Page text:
In the Guapimirim venue it is possible to identify several ruined structures, probably terraces of an old farm, where it is believed to have existed an economic production system (planting, harvest and processing) of Quina Calysaia. According to the Park Management Plan, Fazenda Barreira do Soberbo, where the Visitor Center currently operates, belonged to Henrique Dias, received financial support from the Empire in 1844 for the cultivation of cinchona, from which quinine is extracted , a drug used until today to combat malaria.
In 1876, Emperor D. Pedro II personally came to evaluate the production, which supplied the Brazilian Army during the Paraguay War. In 1880, there were 12,000 cinchona plants and 10,000 seedlings in nurseries. In the ruins, a wall was identified that seems to have belonged to the containment or drying structure of the cinchona or to a water reservoir. One of the stone channels found would be to collect and channel water from the highest part of the property to the area where the cinchona was planted to extract its active principle. Possibly, the construction technology of the wall can be the same for the constructions in the Tijuca Forest.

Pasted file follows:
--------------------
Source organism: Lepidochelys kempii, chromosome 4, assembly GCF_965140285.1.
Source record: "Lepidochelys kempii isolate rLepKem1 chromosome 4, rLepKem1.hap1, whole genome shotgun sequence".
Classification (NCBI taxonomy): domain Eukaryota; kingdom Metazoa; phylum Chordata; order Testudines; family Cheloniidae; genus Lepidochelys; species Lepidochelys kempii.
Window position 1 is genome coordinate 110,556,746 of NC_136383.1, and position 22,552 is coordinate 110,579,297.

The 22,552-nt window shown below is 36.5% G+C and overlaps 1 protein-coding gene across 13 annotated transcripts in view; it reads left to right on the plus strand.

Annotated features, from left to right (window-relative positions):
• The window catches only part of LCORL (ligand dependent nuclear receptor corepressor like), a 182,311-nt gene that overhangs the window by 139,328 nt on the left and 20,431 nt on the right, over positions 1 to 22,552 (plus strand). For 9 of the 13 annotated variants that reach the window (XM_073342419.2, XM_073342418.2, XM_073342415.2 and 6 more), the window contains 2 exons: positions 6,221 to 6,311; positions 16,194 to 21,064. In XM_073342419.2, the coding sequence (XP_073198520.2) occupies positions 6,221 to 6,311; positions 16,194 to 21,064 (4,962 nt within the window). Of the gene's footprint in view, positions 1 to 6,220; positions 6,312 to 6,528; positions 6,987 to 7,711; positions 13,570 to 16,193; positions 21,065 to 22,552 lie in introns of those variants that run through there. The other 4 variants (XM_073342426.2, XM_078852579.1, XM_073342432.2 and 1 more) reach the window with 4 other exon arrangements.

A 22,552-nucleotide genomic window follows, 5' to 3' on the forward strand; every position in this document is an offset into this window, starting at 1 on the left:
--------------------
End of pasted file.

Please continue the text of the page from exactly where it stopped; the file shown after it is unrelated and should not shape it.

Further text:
Between 2002 and 2003, a preliminary survey conducted by archaeologists of the National Museum-UFRJ made an assessment of the site where the ruins are located and there is a possibility that these structures are remnants of the aforementioned cinchona production system. This survey demonstrates the potential of the area for archaeological research, allowing for the elaboration of research projects to recognize the ruins found as an Archaeological Patrimony, and whose data illuminate a little more the history of the region and of Rio de Janeiro in the 19th century; highlighting also the importance of the Serra dos Órgãos National Park for the conservation, research and dissemination of the Brazilian Cultural Heritage.